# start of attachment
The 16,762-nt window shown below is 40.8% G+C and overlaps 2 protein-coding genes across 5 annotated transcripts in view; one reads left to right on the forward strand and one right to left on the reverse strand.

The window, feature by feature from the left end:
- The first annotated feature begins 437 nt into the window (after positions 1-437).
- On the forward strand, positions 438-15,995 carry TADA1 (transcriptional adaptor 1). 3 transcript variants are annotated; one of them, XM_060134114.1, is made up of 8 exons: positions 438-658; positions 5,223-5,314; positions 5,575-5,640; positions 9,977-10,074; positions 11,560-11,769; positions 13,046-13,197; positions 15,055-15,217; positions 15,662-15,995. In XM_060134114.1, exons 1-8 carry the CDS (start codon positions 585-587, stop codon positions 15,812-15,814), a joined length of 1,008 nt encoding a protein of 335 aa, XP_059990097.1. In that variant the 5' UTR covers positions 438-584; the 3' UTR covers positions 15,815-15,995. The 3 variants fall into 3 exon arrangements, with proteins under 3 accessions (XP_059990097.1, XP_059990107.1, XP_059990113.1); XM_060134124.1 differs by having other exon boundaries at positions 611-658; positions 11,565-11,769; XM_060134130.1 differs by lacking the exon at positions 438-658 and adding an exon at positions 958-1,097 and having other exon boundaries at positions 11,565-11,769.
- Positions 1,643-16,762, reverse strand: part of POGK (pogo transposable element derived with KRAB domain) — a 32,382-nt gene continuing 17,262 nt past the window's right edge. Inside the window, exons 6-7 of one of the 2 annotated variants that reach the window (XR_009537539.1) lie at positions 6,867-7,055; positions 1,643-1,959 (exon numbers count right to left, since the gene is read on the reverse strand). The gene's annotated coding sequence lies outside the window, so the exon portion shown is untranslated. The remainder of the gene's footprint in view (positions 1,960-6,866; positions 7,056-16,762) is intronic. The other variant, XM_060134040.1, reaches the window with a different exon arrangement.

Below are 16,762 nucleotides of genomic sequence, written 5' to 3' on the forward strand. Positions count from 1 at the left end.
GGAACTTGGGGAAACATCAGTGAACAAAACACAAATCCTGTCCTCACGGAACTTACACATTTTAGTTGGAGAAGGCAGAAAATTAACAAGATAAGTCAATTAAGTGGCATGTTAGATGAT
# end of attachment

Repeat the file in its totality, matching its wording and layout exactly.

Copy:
The 16,762-nt window shown below is 40.8% G+C and overlaps 2 protein-coding genes across 5 annotated transcripts in view; one reads left to right on the forward strand and one right to left on the reverse strand.

The window, feature by feature from the left end:
- The first annotated feature begins 437 nt into the window (after positions 1-437).
- On the forward strand, positions 438-15,995 carry TADA1 (transcriptional adaptor 1). 3 transcript variants are annotated; one of them, XM_060134114.1, is made up of 8 exons: positions 438-658; positions 5,223-5,314; positions 5,575-5,640; positions 9,977-10,074; positions 11,560-11,769; positions 13,046-13,197; positions 15,055-15,217; positions 15,662-15,995. In XM_060134114.1, exons 1-8 carry the CDS (start codon positions 585-587, stop codon positions 15,812-15,814), a joined length of 1,008 nt encoding a protein of 335 aa, XP_059990097.1. In that variant the 5' UTR covers positions 438-584; the 3' UTR covers positions 15,815-15,995. The 3 variants fall into 3 exon arrangements, with proteins under 3 accessions (XP_059990097.1, XP_059990107.1, XP_059990113.1); XM_060134124.1 differs by having other exon boundaries at positions 611-658; positions 11,565-11,769; XM_060134130.1 differs by lacking the exon at positions 438-658 and adding an exon at positions 958-1,097 and having other exon boundaries at positions 11,565-11,769.
- Positions 1,643-16,762, reverse strand: part of POGK (pogo transposable element derived with KRAB domain) — a 32,382-nt gene continuing 17,262 nt past the window's right edge. Inside the window, exons 6-7 of one of the 2 annotated variants that reach the window (XR_009537539.1) lie at positions 6,867-7,055; positions 1,643-1,959 (exon numbers count right to left, since the gene is read on the reverse strand). The gene's annotated coding sequence lies outside the window, so the exon portion shown is untranslated. The remainder of the gene's footprint in view (positions 1,960-6,866; positions 7,056-16,762) is intronic. The other variant, XM_060134040.1, reaches the window with a different exon arrangement.

Below are 16,762 nucleotides of genomic sequence, written 5' to 3' on the forward strand. Positions count from 1 at the left end.
GGAACTTGGGGAAACATCAGTGAACAAAACACAAATCCTGTCCTCACGGAACTTACACATTTTAGTTGGAGAAGGCAGAAAATTAACAAGATAAGTCAATTAAGTGGCATGTTAGATGAT